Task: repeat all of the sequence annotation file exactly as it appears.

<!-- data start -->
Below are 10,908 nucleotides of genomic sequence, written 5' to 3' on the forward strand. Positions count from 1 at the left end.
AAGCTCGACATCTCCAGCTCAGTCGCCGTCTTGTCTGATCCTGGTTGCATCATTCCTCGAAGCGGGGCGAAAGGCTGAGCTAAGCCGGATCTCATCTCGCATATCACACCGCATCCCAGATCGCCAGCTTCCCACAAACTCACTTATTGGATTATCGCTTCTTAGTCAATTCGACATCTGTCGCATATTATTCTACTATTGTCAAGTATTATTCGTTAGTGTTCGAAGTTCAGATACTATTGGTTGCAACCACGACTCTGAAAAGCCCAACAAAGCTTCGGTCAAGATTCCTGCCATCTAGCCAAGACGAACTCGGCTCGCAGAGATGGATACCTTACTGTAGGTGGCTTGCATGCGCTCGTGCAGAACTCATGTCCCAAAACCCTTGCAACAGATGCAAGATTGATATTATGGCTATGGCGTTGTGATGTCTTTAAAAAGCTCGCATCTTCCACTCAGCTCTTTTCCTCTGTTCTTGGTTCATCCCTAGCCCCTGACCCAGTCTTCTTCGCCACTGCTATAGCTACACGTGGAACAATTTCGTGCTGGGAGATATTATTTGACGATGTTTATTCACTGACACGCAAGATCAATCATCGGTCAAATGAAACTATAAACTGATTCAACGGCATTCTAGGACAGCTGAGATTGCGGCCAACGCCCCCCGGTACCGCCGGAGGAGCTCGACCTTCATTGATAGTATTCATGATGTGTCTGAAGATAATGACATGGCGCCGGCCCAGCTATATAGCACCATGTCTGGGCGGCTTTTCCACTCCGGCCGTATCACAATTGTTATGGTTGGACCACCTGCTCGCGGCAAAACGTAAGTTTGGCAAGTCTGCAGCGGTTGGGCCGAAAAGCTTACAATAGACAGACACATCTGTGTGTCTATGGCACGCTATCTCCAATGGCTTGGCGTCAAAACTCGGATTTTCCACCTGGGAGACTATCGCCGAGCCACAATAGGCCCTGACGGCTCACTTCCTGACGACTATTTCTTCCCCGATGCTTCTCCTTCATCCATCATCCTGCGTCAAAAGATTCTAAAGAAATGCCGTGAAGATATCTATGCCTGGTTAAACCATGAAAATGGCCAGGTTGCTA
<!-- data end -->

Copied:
Below are 10,908 nucleotides of genomic sequence, written 5' to 3' on the forward strand. Positions count from 1 at the left end.
AAGCTCGACATCTCCAGCTCAGTCGCCGTCTTGTCTGATCCTGGTTGCATCATTCCTCGAAGCGGGGCGAAAGGCTGAGCTAAGCCGGATCTCATCTCGCATATCACACCGCATCCCAGATCGCCAGCTTCCCACAAACTCACTTATTGGATTATCGCTTCTTAGTCAATTCGACATCTGTCGCATATTATTCTACTATTGTCAAGTATTATTCGTTAGTGTTCGAAGTTCAGATACTATTGGTTGCAACCACGACTCTGAAAAGCCCAACAAAGCTTCGGTCAAGATTCCTGCCATCTAGCCAAGACGAACTCGGCTCGCAGAGATGGATACCTTACTGTAGGTGGCTTGCATGCGCTCGTGCAGAACTCATGTCCCAAAACCCTTGCAACAGATGCAAGATTGATATTATGGCTATGGCGTTGTGATGTCTTTAAAAAGCTCGCATCTTCCACTCAGCTCTTTTCCTCTGTTCTTGGTTCATCCCTAGCCCCTGACCCAGTCTTCTTCGCCACTGCTATAGCTACACGTGGAACAATTTCGTGCTGGGAGATATTATTTGACGATGTTTATTCACTGACACGCAAGATCAATCATCGGTCAAATGAAACTATAAACTGATTCAACGGCATTCTAGGACAGCTGAGATTGCGGCCAACGCCCCCCGGTACCGCCGGAGGAGCTCGACCTTCATTGATAGTATTCATGATGTGTCTGAAGATAATGACATGGCGCCGGCCCAGCTATATAGCACCATGTCTGGGCGGCTTTTCCACTCCGGCCGTATCACAATTGTTATGGTTGGACCACCTGCTCGCGGCAAAACGTAAGTTTGGCAAGTCTGCAGCGGTTGGGCCGAAAAGCTTACAATAGACAGACACATCTGTGTGTCTATGGCACGCTATCTCCAATGGCTTGGCGTCAAAACTCGGATTTTCCACCTGGGAGACTATCGCCGAGCCACAATAGGCCCTGACGGCTCACTTCCTGACGACTATTTCTTCCCCGATGCTTCTCCTTCATCCATCATCCTGCGTCAAAAGATTCTAAAGAAATGCCGTGAAGATATCTATGCCTGGTTAAACCATGAAAATGGCCAGGTTGCTA